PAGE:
Richard Bennett, Chess for Kids Organizer, Bearden Library

How does Chess for Kids work?

I help provide a venue and around a dozen kids come and play; instruction is asserted where I see the opportunity. I also pair the players to some degree, trying to get kids together who are about the same skill level. We don't want anyone to lose all their games.

What type of child is able to play chess?

I think all kids can play, but will all kids like chess? No. How often do you think really hard, exercise the muscle that is the brain? Chess does that. Kids have to accept the challenge of learning to think hard, to work at it, if they want to get to be good. Some kids just like the pattern, the pieces, and that's fine, too.

How did you learn chess?

I think I learned in the family when I was really young, but it wasn't until I was browsing in a book store and saw a book on chess that my interest really took off. There's a Knoxville Chess Club. I'm not real active lately, but I'm in it. It meets at the Unitarian church. I do play Blitz Chess online; it's timed, really fast.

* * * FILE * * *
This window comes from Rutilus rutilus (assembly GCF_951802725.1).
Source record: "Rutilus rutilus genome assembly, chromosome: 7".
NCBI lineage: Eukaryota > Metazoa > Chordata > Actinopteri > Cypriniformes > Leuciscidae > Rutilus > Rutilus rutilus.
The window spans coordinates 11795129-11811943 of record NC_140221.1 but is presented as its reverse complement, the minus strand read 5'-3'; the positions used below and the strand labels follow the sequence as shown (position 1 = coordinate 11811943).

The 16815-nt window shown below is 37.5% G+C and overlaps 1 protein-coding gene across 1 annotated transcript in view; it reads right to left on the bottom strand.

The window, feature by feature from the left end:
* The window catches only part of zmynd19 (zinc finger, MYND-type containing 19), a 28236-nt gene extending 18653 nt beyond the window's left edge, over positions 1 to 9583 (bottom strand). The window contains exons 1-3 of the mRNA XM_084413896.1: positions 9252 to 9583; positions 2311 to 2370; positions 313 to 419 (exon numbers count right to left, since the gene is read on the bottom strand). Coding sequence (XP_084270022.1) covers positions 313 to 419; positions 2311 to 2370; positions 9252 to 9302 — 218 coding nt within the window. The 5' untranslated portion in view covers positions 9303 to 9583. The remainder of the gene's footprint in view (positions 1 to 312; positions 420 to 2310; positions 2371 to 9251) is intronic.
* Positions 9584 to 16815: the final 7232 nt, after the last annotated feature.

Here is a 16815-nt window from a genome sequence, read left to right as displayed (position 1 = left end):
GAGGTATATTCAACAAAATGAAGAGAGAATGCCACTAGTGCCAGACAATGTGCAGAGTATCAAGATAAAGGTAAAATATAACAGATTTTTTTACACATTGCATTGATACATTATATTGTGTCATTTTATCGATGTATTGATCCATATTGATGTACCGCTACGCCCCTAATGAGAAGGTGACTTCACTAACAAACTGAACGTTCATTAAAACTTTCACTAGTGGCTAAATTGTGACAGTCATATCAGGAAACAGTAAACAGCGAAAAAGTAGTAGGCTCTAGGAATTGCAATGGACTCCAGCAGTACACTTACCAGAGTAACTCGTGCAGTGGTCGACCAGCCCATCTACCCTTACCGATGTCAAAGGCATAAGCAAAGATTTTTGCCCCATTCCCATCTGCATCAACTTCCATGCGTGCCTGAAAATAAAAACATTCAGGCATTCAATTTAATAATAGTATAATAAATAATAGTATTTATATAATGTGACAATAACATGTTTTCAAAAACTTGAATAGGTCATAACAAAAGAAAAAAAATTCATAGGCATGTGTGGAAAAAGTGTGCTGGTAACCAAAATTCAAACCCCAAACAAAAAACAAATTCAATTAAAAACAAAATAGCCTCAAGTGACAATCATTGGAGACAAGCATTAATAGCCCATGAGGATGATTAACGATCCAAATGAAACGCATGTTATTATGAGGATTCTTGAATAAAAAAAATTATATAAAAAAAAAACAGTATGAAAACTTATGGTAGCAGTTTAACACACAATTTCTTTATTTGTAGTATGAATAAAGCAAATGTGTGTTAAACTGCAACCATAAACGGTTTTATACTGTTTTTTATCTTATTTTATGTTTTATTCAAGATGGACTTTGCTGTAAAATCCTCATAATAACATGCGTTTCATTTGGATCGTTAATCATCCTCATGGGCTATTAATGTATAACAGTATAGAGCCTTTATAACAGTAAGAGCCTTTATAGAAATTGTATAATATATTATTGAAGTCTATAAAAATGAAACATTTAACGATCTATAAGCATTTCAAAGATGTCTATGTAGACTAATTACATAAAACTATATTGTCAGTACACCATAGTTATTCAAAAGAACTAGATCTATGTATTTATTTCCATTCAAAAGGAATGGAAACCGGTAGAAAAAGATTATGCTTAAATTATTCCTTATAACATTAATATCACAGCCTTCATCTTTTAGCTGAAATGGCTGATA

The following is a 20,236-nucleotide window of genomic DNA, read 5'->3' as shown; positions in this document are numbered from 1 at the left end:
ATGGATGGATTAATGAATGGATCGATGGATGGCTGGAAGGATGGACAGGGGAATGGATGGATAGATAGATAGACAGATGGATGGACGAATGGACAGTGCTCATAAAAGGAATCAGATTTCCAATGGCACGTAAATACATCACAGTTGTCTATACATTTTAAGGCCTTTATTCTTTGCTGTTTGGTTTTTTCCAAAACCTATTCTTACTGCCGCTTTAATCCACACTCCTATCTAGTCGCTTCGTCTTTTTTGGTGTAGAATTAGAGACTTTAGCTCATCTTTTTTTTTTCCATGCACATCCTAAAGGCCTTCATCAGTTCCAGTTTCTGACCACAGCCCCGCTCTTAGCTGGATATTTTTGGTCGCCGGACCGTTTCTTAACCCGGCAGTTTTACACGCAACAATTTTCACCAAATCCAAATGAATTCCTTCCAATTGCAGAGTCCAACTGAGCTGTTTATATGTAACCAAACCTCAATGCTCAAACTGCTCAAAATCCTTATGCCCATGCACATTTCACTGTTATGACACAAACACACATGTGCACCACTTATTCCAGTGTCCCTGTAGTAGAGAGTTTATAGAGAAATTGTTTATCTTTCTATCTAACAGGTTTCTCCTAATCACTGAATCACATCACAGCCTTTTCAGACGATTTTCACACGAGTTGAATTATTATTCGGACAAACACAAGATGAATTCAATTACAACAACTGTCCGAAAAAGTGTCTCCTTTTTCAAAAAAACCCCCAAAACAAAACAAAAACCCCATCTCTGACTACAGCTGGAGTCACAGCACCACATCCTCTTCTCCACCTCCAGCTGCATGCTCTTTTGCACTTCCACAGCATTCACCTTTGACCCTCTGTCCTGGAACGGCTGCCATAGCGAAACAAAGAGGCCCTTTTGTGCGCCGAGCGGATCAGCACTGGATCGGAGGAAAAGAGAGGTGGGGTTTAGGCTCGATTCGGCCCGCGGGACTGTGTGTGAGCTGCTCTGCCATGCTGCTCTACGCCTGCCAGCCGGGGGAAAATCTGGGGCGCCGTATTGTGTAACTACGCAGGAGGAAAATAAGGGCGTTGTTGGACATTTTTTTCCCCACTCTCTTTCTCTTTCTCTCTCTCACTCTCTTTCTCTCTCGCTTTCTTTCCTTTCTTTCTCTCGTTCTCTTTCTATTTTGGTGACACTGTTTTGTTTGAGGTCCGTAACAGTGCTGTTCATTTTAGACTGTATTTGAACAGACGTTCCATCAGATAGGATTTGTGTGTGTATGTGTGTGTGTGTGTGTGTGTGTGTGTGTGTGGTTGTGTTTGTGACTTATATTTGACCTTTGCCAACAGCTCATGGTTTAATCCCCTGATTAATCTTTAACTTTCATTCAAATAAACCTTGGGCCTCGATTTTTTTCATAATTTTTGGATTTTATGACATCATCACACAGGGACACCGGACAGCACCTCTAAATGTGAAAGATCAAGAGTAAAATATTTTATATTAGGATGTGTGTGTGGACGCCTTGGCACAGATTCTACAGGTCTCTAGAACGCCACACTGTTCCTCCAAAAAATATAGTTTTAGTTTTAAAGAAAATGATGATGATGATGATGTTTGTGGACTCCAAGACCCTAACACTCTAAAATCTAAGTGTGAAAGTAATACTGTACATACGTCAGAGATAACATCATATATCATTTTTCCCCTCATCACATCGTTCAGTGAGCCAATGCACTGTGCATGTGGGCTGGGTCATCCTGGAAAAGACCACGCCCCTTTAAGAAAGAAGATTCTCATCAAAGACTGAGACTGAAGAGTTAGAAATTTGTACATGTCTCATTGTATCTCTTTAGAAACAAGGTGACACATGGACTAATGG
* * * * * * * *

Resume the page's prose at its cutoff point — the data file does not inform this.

How old were you when it got really interesting?

I was in middle school; now kids start much earlier. The average age of the kids at the library is seven or eight. I also teach chess at some schools and have private students, they're a little older, third or fourth grade. Chess really is a kid's game—the best chess player in the world is Magnus Carlsen, a Norwegian who's just turned 19. And these young chess players don't seem to be the nerdy ones they were in my childhood. They're real healthy, outgoing, natural people—normal people.

Can any of the library kids beat you?

Not yet.

Chess for Kids is free at the Bearden Library 12 noon-1 p.m. Saturdays. For more information, or call the branch at 588-8813